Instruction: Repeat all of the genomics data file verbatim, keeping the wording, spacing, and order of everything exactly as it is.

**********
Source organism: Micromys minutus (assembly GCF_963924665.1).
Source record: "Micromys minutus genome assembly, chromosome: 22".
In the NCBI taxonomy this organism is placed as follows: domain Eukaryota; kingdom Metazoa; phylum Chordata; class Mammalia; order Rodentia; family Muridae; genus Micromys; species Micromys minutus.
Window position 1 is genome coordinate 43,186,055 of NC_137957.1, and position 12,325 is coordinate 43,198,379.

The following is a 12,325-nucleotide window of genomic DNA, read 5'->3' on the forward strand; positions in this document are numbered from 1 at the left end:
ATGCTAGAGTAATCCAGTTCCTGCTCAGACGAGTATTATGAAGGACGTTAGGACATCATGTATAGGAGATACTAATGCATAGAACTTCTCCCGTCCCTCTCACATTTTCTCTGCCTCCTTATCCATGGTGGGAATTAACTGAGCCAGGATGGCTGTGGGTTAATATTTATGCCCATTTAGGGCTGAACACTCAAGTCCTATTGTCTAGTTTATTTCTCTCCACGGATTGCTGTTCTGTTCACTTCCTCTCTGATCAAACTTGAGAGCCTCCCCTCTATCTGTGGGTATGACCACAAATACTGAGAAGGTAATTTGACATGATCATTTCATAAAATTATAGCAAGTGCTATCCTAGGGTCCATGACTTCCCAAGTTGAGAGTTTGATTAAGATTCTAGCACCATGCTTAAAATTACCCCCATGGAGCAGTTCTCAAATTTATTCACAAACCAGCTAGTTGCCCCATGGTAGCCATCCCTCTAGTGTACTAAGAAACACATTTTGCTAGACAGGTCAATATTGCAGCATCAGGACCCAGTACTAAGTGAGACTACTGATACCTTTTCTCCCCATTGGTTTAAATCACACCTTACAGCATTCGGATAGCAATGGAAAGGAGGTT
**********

Source organism: Micromys minutus (assembly GCF_963924665.1).
Source record: "Micromys minutus genome assembly, chromosome: 22".
In the NCBI taxonomy this organism is placed as follows: domain Eukaryota; kingdom Metazoa; phylum Chordata; class Mammalia; order Rodentia; family Muridae; genus Micromys; species Micromys minutus.
Window position 1 is genome coordinate 43,186,055 of NC_137957.1, and position 12,325 is coordinate 43,198,379.

The following is a 12,325-nucleotide window of genomic DNA, read 5'->3' on the forward strand; positions in this document are numbered from 1 at the left end:
ATGCTAGAGTAATCCAGTTCCTGCTCAGACGAGTATTATGAAGGACGTTAGGACATCATGTATAGGAGATACTAATGCATAGAACTTCTCCCGTCCCTCTCACATTTTCTCTGCCTCCTTATCCATGGTGGGAATTAACTGAGCCAGGATGGCTGTGGGTTAATATTTATGCCCATTTAGGGCTGAACACTCAAGTCCTATTGTCTAGTTTATTTCTCTCCACGGATTGCTGTTCTGTTCACTTCCTCTCTGATCAAACTTGAGAGCCTCCCCTCTATCTGTGGGTATGACCACAAATACTGAGAAGGTAATTTGACATGATCATTTCATAAAATTATAGCAAGTGCTATCCTAGGGTCCATGACTTCCCAAGTTGAGAGTTTGATTAAGATTCTAGCACCATGCTTAAAATTACCCCCATGGAGCAGTTCTCAAATTTATTCACAAACCAGCTAGTTGCCCCATGGTAGCCATCCCTCTAGTGTACTAAGAAACACATTTTGCTAGACAGGTCAATATTGCAGCATCAGGACCCAGTACTAAGTGAGACTACTGATACCTTTTCTCCCCATTGGTTTAAATCACACCTTACAGCATTCGGATAGCAATGGAAAGGAGGTT